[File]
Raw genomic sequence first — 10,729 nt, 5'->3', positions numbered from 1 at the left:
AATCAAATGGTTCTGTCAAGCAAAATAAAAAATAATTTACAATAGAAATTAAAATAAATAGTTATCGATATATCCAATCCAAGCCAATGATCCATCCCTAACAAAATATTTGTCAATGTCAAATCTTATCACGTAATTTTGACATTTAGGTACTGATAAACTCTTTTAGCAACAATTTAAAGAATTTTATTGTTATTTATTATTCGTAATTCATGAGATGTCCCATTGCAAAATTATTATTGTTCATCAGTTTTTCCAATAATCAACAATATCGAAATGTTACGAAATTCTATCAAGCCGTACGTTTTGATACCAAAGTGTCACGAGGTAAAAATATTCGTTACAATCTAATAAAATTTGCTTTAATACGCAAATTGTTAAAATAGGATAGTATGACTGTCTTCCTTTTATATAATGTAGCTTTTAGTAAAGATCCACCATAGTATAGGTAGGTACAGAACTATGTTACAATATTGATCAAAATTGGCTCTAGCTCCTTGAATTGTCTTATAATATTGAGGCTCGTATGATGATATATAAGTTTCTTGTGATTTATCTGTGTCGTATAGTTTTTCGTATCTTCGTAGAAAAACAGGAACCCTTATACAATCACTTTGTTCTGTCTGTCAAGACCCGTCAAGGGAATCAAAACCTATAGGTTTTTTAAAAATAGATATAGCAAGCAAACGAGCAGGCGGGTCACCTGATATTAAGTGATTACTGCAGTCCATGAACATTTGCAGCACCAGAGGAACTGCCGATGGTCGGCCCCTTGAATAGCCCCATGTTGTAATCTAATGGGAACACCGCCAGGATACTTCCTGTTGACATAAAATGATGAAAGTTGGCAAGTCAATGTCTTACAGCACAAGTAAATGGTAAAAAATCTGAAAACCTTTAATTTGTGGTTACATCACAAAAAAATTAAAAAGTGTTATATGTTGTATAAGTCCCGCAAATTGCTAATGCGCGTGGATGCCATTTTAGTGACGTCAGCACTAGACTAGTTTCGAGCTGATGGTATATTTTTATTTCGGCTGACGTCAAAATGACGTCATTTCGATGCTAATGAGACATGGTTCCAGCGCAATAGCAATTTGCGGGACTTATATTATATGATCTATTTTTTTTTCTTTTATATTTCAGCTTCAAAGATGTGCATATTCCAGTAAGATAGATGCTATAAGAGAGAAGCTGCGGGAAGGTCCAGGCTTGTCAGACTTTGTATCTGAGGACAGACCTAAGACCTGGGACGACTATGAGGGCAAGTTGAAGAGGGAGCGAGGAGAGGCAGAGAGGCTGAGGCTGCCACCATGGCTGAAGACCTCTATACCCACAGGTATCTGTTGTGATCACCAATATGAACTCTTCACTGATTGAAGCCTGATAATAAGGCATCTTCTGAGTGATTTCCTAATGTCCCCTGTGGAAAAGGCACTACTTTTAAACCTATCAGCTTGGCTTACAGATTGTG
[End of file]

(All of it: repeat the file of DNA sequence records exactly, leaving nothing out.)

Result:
Raw genomic sequence first — 10,729 nt, 5'->3', positions numbered from 1 at the left:
AATCAAATGGTTCTGTCAAGCAAAATAAAAAATAATTTACAATAGAAATTAAAATAAATAGTTATCGATATATCCAATCCAAGCCAATGATCCATCCCTAACAAAATATTTGTCAATGTCAAATCTTATCACGTAATTTTGACATTTAGGTACTGATAAACTCTTTTAGCAACAATTTAAAGAATTTTATTGTTATTTATTATTCGTAATTCATGAGATGTCCCATTGCAAAATTATTATTGTTCATCAGTTTTTCCAATAATCAACAATATCGAAATGTTACGAAATTCTATCAAGCCGTACGTTTTGATACCAAAGTGTCACGAGGTAAAAATATTCGTTACAATCTAATAAAATTTGCTTTAATACGCAAATTGTTAAAATAGGATAGTATGACTGTCTTCCTTTTATATAATGTAGCTTTTAGTAAAGATCCACCATAGTATAGGTAGGTACAGAACTATGTTACAATATTGATCAAAATTGGCTCTAGCTCCTTGAATTGTCTTATAATATTGAGGCTCGTATGATGATATATAAGTTTCTTGTGATTTATCTGTGTCGTATAGTTTTTCGTATCTTCGTAGAAAAACAGGAACCCTTATACAATCACTTTGTTCTGTCTGTCAAGACCCGTCAAGGGAATCAAAACCTATAGGTTTTTTAAAAATAGATATAGCAAGCAAACGAGCAGGCGGGTCACCTGATATTAAGTGATTACTGCAGTCCATGAACATTTGCAGCACCAGAGGAACTGCCGATGGTCGGCCCCTTGAATAGCCCCATGTTGTAATCTAATGGGAACACCGCCAGGATACTTCCTGTTGACATAAAATGATGAAAGTTGGCAAGTCAATGTCTTACAGCACAAGTAAATGGTAAAAAATCTGAAAACCTTTAATTTGTGGTTACATCACAAAAAAATTAAAAAGTGTTATATGTTGTATAAGTCCCGCAAATTGCTAATGCGCGTGGATGCCATTTTAGTGACGTCAGCACTAGACTAGTTTCGAGCTGATGGTATATTTTTATTTCGGCTGACGTCAAAATGACGTCATTTCGATGCTAATGAGACATGGTTCCAGCGCAATAGCAATTTGCGGGACTTATATTATATGATCTATTTTTTTTTCTTTTATATTTCAGCTTCAAAGATGTGCATATTCCAGTAAGATAGATGCTATAAGAGAGAAGCTGCGGGAAGGTCCAGGCTTGTCAGACTTTGTATCTGAGGACAGACCTAAGACCTGGGACGACTATGAGGGCAAGTTGAAGAGGGAGCGAGGAGAGGCAGAGAGGCTGAGGCTGCCACCATGGCTGAAGACCTCTATACCCACAGGTATCTGTTGTGATCACCAATATGAACTCTTCACTGATTGAAGCCTGATAATAAGGCATCTTCTGAGTGATTTCCTAATGTCCCCTGTGGAAAAGGCACTACTTTTAAACCTATCAGCTTGGCTTACAGATTGTG